1 in 10 Irish drivers regularly text while driving according to new RSA study 7 months ago

1 in 10 Irish drivers regularly text while driving according to new RSA study

Gardaí issued 24,474 notices to drivers for using a mobile phone while driving in the last year.

1 in 10 Irish drivers regularly text while driving according to new research from the Road Safety Authority (RSA).


The RSA and An Garda Síochána are urging drivers to put their mobile phones away when driving after the new study showed that 1 in 10 motorists admit to regularly texting while driving.

The Driver Attitudes and Behaviour Survey conducted in 2020 also revealed that 9% of motorists admit to driving and talking on a handheld mobile phone, meanwhile, a further 9% admitted to regularly checking mobile apps while behind the wheel.

Minister of State at the Department of Transport, Hildegarde Naughton said that international research has shown the risk of crashing goes up by four times when using a phone while driving.

"Despite the warnings, the threat of penalty points, the constant reminders of the dangers, some people are still refusing to heed the message," she said.

"The message is simple, put the phone away while driving and take extra care on the roads this May Bank Holiday weekend.”

Sam Waide, Chief Executive, Road Safety Authority added: "With the Bank Holiday approaching we are asking motorists to get into the habit of putting your phone away before setting off on a journey."

If you are detected driving with a phone in your hand, or "cradled in the crook of your neck", you can face a fixed charged notice of €60 and have three penalty points put on to your driving licence.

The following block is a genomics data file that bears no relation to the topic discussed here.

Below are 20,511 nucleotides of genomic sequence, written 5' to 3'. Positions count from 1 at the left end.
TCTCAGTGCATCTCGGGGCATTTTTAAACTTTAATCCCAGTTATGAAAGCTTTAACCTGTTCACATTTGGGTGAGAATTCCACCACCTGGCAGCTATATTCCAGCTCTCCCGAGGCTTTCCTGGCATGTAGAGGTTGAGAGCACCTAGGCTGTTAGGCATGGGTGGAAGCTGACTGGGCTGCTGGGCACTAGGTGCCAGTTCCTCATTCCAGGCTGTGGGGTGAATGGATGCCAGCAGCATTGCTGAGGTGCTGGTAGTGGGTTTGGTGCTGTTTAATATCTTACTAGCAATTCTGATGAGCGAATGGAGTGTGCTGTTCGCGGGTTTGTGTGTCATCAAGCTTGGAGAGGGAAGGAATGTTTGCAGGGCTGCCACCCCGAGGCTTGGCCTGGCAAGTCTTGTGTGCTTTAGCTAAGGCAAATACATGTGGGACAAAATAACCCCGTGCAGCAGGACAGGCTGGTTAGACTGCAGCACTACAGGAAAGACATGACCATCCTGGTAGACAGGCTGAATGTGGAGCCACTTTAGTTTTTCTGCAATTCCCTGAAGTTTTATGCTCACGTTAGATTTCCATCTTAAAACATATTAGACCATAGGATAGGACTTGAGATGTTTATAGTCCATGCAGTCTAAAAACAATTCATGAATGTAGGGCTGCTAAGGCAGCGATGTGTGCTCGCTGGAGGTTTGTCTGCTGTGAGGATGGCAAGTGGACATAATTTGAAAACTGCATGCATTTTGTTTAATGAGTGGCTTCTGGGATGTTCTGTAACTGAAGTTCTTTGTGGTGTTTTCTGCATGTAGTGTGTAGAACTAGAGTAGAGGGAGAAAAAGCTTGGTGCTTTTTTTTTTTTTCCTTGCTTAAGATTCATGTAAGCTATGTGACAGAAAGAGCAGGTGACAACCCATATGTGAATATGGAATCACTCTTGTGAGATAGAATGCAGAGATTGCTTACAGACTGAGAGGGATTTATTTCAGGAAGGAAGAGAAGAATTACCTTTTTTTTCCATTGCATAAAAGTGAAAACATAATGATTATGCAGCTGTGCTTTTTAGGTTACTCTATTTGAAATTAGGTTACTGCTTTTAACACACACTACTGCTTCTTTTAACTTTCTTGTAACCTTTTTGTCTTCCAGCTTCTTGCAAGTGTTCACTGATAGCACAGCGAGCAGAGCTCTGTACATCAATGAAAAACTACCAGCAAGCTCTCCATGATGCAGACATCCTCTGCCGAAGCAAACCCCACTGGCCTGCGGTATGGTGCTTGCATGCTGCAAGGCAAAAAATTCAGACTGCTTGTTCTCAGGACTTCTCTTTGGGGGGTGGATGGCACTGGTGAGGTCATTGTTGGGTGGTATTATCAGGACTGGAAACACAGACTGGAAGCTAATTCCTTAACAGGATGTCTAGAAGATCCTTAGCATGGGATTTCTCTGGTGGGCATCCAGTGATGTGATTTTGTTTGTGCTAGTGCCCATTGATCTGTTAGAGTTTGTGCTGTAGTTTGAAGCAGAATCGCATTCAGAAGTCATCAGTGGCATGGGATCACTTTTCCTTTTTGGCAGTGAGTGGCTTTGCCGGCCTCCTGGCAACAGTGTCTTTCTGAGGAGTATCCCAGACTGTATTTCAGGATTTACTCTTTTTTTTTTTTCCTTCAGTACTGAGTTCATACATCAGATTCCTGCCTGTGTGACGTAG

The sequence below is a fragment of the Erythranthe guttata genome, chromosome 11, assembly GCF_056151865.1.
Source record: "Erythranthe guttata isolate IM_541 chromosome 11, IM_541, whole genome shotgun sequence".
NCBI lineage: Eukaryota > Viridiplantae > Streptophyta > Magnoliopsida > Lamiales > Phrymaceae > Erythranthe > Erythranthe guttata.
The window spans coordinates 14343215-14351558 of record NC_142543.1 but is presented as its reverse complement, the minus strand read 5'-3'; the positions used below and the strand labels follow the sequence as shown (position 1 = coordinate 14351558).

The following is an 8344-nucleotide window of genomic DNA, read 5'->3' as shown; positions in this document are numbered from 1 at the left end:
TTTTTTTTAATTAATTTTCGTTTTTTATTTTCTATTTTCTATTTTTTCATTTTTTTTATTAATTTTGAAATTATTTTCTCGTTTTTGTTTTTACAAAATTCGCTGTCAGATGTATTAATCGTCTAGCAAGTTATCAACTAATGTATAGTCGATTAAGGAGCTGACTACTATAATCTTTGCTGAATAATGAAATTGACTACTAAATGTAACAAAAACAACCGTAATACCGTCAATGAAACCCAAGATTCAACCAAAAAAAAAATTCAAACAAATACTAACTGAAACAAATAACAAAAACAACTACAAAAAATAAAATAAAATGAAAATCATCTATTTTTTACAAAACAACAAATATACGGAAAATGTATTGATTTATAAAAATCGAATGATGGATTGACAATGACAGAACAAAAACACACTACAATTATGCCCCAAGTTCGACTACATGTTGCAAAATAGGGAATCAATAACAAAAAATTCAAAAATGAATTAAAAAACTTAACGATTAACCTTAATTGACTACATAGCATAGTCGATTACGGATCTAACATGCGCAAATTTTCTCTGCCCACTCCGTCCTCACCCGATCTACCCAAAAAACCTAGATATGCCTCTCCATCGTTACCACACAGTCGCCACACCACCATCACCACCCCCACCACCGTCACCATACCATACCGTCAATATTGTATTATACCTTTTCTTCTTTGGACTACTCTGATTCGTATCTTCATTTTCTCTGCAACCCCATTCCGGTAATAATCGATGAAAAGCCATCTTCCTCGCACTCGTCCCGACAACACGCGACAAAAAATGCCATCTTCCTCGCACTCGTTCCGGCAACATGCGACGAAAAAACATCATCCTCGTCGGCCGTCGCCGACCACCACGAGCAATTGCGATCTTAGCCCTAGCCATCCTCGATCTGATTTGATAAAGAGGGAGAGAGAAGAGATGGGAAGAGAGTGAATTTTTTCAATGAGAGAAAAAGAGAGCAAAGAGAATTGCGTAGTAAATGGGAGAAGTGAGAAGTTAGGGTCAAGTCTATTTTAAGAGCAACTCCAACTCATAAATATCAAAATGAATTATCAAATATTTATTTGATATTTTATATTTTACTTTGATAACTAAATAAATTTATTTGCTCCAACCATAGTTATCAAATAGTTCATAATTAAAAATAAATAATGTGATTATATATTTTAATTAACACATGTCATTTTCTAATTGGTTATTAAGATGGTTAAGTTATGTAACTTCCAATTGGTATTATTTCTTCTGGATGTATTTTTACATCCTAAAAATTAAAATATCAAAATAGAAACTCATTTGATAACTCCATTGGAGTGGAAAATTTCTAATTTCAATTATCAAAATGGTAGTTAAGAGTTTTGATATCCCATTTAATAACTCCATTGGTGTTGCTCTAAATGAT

If you accumulate 12 penalty points (seven for novice drivers) you will be disqualified from driving for six months. Meanwhile, If you choose not to pay the charge and are convicted in court, you can face five penalty points and a fine of up to €2,000.

A total of eight people have been killed and 58 seriously injured over the May Bank Holiday weekend between 2016-2020. To date in 2021, a total of 40 people have died on Irish roads, which is 13 less when compared with the same date in 2020.

Inspector Ian O’Callaghan of the Cork West Divisional Roads Policing Unit said that "any interaction with a mobile phone" while on the roads is incredibly dangerous, and encouraged people to be cautious this Bank Holiday weekend.

“Any interaction with a mobile phone while driving is dangerous behaviour that affects your ability to drive safely and puts the user and others at risk," he said.

"The message here is simple, when you’re behind the wheel of a car, your only focus should be your driving."